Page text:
On an average long haul flight, there are over 1,000 flushes. Where does it all go?
Admit it! You’ve wondered what happens when you flush a toilet on a plane. Modern airplane toilets have suction so strong that your waste (including the smell) accelerates through pipes at the speed of a Formula One race car! Now that’s fast!
Airplane toilets used to rely on a large amount of blue sanitation fluid to keep the toilet flushing. These days, it still gets flushed but via an invention called the “vacuum toilet.” The toilet relies on strong suction and slick walls instead of blue fluid. The bowl is coated with non stick teflon. When you press the flush button, a valve opens, sucking down the contents of the bowl. The pipes carry their contents into large tanks that are stored underneath the main cabin.
The plane has to be emptied of human waste, typically on every landing. A grounds crew gentleman/woman rolls up in a vehicle called the “honey truck,” to collect the waste containers from the back of the plane. The honey truck has an 800-gallon stainless steel waste tank. A powerful pump can fill this tank in about ten minutes. Still, the driver must connect the pump to the aircraft by hand. He/she carefully connects the waste pipe to the release valve, making sure it is locked in place. If it is not locked properly, it will come flying off, spewing sewage everywhere. (It happens occasionally.) The honey truck operator wears gloves, of course. Once he is finished sucking sewage from a plane, he connects a flush pipe to clean out the plane’s waste tanks.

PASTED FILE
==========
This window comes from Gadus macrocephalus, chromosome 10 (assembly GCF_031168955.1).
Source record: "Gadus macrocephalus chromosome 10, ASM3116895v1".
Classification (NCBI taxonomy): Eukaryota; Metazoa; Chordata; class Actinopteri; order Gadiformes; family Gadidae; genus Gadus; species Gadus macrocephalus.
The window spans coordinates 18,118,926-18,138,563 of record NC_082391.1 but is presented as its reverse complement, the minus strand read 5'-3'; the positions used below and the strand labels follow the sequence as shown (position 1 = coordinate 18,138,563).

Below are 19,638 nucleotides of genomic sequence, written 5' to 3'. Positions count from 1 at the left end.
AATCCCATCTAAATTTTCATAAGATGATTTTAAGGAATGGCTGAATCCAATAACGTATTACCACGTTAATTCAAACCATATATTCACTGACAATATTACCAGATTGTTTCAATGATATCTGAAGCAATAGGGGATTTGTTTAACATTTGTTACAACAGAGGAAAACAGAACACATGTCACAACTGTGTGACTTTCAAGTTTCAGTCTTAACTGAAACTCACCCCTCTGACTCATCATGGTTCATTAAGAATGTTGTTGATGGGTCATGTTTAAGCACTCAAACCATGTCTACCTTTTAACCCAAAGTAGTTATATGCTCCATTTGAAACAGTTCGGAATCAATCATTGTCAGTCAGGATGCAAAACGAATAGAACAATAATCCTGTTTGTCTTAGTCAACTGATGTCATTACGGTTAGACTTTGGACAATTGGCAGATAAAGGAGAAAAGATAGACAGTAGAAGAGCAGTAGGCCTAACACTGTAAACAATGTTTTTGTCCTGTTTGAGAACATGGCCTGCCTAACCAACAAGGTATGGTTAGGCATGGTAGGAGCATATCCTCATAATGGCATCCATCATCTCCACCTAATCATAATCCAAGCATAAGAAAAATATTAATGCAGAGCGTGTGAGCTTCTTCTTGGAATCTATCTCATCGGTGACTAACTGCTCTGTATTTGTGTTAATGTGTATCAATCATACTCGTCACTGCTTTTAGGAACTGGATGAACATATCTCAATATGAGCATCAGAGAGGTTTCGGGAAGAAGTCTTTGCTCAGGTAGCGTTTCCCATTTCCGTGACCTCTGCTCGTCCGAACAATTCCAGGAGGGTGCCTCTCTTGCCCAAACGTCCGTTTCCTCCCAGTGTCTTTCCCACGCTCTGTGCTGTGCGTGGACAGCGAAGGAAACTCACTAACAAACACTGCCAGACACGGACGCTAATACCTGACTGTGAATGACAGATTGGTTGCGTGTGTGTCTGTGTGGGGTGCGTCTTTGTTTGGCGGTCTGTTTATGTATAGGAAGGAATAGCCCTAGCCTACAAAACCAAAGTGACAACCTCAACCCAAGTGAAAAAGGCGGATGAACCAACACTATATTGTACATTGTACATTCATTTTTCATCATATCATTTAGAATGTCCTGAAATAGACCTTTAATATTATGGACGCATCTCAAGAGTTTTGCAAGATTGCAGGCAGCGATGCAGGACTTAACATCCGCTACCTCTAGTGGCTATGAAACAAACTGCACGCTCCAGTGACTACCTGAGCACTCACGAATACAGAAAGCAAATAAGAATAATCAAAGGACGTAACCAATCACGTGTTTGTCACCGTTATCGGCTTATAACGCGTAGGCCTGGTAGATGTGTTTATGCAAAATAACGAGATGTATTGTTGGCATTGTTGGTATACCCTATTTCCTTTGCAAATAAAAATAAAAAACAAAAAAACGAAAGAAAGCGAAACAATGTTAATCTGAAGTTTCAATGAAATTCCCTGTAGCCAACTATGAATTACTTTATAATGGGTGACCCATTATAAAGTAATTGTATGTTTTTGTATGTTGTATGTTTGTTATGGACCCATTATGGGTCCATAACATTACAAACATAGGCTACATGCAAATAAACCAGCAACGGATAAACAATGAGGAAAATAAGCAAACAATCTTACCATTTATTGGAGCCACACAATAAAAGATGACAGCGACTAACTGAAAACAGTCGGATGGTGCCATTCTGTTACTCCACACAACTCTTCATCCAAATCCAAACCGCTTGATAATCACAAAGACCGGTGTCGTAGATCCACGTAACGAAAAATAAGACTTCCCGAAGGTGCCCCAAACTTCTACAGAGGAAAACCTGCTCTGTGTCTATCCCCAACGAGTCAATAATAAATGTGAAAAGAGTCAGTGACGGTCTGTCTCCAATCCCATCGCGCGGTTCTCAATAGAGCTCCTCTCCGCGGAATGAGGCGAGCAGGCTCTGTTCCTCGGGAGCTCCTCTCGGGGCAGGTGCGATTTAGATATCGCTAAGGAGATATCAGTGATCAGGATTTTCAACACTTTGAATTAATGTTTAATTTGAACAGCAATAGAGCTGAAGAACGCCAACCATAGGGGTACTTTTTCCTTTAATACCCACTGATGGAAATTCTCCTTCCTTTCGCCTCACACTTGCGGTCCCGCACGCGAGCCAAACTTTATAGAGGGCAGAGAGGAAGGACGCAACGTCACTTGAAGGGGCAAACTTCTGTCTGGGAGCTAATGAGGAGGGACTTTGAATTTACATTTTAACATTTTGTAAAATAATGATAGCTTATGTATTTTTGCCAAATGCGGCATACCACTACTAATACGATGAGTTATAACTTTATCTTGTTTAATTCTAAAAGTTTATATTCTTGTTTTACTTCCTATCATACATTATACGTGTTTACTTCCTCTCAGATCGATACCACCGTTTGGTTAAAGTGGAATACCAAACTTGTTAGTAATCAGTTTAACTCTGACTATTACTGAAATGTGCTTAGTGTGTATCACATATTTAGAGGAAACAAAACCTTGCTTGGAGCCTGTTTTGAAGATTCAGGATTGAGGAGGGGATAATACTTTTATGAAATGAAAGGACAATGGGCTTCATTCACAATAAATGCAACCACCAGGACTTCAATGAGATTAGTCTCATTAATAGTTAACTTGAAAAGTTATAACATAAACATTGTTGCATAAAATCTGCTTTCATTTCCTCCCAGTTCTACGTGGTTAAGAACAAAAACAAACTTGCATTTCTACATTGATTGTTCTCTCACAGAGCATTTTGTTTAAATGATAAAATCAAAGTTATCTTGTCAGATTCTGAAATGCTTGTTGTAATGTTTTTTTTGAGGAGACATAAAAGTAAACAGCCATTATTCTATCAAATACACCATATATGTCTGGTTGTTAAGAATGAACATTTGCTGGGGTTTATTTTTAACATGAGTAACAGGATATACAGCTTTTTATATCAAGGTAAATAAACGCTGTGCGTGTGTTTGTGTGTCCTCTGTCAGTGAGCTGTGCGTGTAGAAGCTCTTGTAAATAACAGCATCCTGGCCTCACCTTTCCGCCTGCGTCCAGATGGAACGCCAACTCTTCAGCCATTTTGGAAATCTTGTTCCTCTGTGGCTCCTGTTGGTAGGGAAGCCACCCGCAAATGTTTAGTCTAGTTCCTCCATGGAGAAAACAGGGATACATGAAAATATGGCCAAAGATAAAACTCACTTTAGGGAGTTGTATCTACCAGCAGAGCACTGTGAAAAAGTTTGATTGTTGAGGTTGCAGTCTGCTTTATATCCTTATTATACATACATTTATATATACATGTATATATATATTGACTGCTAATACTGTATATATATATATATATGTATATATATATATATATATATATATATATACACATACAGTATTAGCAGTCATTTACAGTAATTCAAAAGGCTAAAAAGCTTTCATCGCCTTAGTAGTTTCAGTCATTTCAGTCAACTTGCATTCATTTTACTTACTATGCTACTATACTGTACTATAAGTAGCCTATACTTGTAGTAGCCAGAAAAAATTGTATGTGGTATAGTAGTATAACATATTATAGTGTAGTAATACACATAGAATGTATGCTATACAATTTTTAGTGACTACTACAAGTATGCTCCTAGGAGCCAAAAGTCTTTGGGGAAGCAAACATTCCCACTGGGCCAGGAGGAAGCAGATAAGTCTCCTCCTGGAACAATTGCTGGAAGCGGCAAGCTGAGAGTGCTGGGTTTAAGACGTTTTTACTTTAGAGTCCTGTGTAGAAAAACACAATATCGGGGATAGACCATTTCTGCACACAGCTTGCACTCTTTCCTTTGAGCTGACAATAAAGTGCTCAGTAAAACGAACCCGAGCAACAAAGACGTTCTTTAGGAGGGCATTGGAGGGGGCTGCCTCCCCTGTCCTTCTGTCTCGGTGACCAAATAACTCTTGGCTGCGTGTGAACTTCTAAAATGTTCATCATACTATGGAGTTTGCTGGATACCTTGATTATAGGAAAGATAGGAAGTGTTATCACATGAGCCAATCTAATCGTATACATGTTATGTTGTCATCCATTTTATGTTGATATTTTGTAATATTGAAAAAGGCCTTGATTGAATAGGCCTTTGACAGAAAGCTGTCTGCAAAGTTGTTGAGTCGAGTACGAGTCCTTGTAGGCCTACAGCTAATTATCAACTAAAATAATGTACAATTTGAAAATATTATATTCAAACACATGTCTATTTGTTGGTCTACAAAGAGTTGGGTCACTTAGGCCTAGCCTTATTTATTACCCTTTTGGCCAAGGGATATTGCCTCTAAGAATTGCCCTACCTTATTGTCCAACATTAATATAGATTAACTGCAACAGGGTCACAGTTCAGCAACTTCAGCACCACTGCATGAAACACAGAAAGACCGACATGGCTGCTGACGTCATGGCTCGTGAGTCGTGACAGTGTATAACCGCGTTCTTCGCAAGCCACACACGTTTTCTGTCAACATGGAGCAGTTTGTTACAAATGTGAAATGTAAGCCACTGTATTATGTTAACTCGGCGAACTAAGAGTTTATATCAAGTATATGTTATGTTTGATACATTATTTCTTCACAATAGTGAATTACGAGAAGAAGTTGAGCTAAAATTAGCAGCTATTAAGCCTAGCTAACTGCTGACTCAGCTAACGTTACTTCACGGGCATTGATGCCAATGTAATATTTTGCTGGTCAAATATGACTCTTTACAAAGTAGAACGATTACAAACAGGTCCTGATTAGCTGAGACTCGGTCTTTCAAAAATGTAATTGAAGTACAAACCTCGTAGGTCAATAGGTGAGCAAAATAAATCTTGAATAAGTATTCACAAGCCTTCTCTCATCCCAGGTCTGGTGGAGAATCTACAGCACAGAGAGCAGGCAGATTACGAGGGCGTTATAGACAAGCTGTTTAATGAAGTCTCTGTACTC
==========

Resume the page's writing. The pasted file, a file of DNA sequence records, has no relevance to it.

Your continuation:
When the tanks are drained, the driver makes a run to the waste management facility that is usually located on the airport property. There, he/she drives the truck to the receptacle, opens a valve, and empties the truck.